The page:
Op-Ed: The myth of P.R. as mecca of engineering and surveying
Without a doubt, you have heard innumerable times that Puerto Rico is “a mecca for engineering and surveying.” We derive a lot of pride from thinking that the best firms in the world “come to Puerto Rico to recruit” engineers and surveyors.
Today I want to open our eyes to an undeniable reality that contrasts with this idealized vision we have about these professions. There is little interest in many of our graduates with these bachelors in formalizing their professional career through a license regulated by the state, and that has become a real problem, with an impact that will also be detrimental in their lives and in our island.
The reality is that if immediate measures are not taken to reverse current trends, the result is the same as not having regulations. What many of our young people do not understand is that the graduation diploma does not start a professional career — it simply culminates an academic career.
Data from the National Council of Engineers and Surveyors Examiners (NCEES for its acronym in English), entity to which the Board of Examiners of Engineers and Surveyors of Puerto Rico belongs, shows that no more than 25% of graduates of these subjects opt for taking the fundamental revalidation exam. In other words, 75 of every 100 graduates of these professions choose not to professionalize themselves.
It is a huge number of graduates who deprive themselves of performing to the best of their abilities, by not completing the process of professionalization. Even if you have a well-paid job in non-professional positions, they will limit the potential of their careers and diversity of practice. That is, they auto impose limits on their professional growth.
We consider it a matter of urgent interest to increase the number of graduates who choose to take this exam. It requires the commitment of local universities, industry and government in this matter of social responsibility.
After much dialogue and negotiations with the universities, the College of Engineers and Land Surveyors (CIAPR, for its initials in Spanish) has achieved important advances in articulating strategies to address this problem.
However, the industry and the government continue to be a challenge for the graduates of these careers to become professionals without limitations of practice. Often graduates without license are employed and advantage is taken of their talent without promoting their professionalization.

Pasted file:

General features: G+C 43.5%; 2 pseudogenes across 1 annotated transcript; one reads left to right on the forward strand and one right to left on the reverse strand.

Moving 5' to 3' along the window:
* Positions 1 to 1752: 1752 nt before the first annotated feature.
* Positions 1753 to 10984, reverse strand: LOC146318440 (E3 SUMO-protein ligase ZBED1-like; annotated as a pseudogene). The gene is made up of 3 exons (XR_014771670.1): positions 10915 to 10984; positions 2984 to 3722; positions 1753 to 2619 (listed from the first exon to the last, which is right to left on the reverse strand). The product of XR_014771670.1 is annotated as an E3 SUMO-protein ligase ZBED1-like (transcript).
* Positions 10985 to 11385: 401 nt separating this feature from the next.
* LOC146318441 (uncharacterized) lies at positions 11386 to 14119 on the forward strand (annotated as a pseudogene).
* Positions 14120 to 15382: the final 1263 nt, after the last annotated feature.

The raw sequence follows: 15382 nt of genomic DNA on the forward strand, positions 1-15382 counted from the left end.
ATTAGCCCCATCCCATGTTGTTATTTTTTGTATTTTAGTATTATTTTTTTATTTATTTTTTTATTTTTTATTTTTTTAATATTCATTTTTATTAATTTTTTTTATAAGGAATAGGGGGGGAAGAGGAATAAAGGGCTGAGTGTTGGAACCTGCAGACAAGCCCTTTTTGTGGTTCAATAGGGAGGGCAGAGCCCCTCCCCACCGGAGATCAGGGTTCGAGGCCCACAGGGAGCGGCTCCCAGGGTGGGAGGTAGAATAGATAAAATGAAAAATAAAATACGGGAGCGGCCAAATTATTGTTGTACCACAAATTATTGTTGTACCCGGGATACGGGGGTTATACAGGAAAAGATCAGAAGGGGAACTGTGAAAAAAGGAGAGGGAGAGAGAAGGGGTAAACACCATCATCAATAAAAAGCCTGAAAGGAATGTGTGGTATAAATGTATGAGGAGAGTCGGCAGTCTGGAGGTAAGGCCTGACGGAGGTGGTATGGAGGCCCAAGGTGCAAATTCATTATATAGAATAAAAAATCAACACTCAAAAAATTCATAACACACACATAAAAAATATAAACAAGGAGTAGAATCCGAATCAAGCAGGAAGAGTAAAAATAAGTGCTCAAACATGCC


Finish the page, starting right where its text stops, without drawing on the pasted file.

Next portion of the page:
By not promoting a revalidation, they are deprived of formal training aimed at full professional development. Worse yet, if they are promoted to professional positions without a license, the law is violated.
It is proven that with the passage of time after obtaining the diploma, the probability of success in revalidation diminishes as do the opportunities available for employment in licensed positions.
Unfortunately, an engineering or land survey graduate who does not have a license can be tempted in subsequent years to provide a service to a citizen without the legal credentials required for these practices.
In the CIAPR we see it too often. This puts citizens at risk and it is unfair for those who choose to comply with the requirements of the state and maintain their competence through continuing specialized education for these practices and the license required by law.
Some argue that the test does not prove the competition. However, what everyone should know is that it is the same exam that candidates take for these practices throughout the American nation. The reason is simple: many of our engineers and surveyors authorized to practice choose to practice in other jurisdictions in the United States.
Similarly, we receive professionals from other jurisdictions of the nation who wish to practice in Puerto Rico in accordance with our laws. That is known as reciprocity. If local and national standards were not consistent, there would be no such reciprocity.
Other graduates claim that they prefer to leave because in Puerto Rico to be an engineer or surveyor, a license is required. They should bear in mind that the employment that can be obtained without a license is a non-professional one and the use of the title is also regulated to offer and provide the services of this nature in any part of the United States.
We must understand that the license to practice professionally is also required in other jurisdictions because they are regulated professions.
Consumers must make sure that they hire someone with a license. Otherwise you are exposed to extremely expensive remedies.
Our consistent and urgent message has been about the danger of deregulation of professions such as engineering and land surveying, due to the virtual state of emergency that would create no oversight of these professions and their impact on the safety of the people.
But we must also give warning about this dangerous trend among our graduates in engineering and land surveying. A process of a lot of work and study culminates when obtaining an academic degree in engineering or land surveying.
Leaving this dream half-hearted is equivalent to the old saying: “So much swimming to die on the shore.”